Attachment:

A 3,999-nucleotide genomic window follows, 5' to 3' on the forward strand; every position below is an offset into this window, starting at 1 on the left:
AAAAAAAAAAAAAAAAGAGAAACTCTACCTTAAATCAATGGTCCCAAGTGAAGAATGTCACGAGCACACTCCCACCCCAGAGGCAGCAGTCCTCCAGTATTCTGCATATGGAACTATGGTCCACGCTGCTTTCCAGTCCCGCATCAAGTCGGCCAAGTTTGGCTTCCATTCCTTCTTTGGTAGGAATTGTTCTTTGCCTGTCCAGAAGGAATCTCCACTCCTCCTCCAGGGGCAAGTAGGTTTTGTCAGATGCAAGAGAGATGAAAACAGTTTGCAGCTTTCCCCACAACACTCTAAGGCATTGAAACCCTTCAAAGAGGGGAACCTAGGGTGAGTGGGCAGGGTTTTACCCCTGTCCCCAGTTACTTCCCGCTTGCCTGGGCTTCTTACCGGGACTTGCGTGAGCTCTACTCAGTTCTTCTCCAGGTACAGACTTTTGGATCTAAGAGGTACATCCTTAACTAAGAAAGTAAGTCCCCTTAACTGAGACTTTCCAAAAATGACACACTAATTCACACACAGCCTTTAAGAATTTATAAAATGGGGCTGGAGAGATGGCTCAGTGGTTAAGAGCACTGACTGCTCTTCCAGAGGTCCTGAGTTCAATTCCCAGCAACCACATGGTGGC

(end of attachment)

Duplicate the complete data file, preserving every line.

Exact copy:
A 3,999-nucleotide genomic window follows, 5' to 3' on the forward strand; every position below is an offset into this window, starting at 1 on the left:
AAAAAAAAAAAAAAAAGAGAAACTCTACCTTAAATCAATGGTCCCAAGTGAAGAATGTCACGAGCACACTCCCACCCCAGAGGCAGCAGTCCTCCAGTATTCTGCATATGGAACTATGGTCCACGCTGCTTTCCAGTCCCGCATCAAGTCGGCCAAGTTTGGCTTCCATTCCTTCTTTGGTAGGAATTGTTCTTTGCCTGTCCAGAAGGAATCTCCACTCCTCCTCCAGGGGCAAGTAGGTTTTGTCAGATGCAAGAGAGATGAAAACAGTTTGCAGCTTTCCCCACAACACTCTAAGGCATTGAAACCCTTCAAAGAGGGGAACCTAGGGTGAGTGGGCAGGGTTTTACCCCTGTCCCCAGTTACTTCCCGCTTGCCTGGGCTTCTTACCGGGACTTGCGTGAGCTCTACTCAGTTCTTCTCCAGGTACAGACTTTTGGATCTAAGAGGTACATCCTTAACTAAGAAAGTAAGTCCCCTTAACTGAGACTTTCCAAAAATGACACACTAATTCACACACAGCCTTTAAGAATTTATAAAATGGGGCTGGAGAGATGGCTCAGTGGTTAAGAGCACTGACTGCTCTTCCAGAGGTCCTGAGTTCAATTCCCAGCAACCACATGGTGGC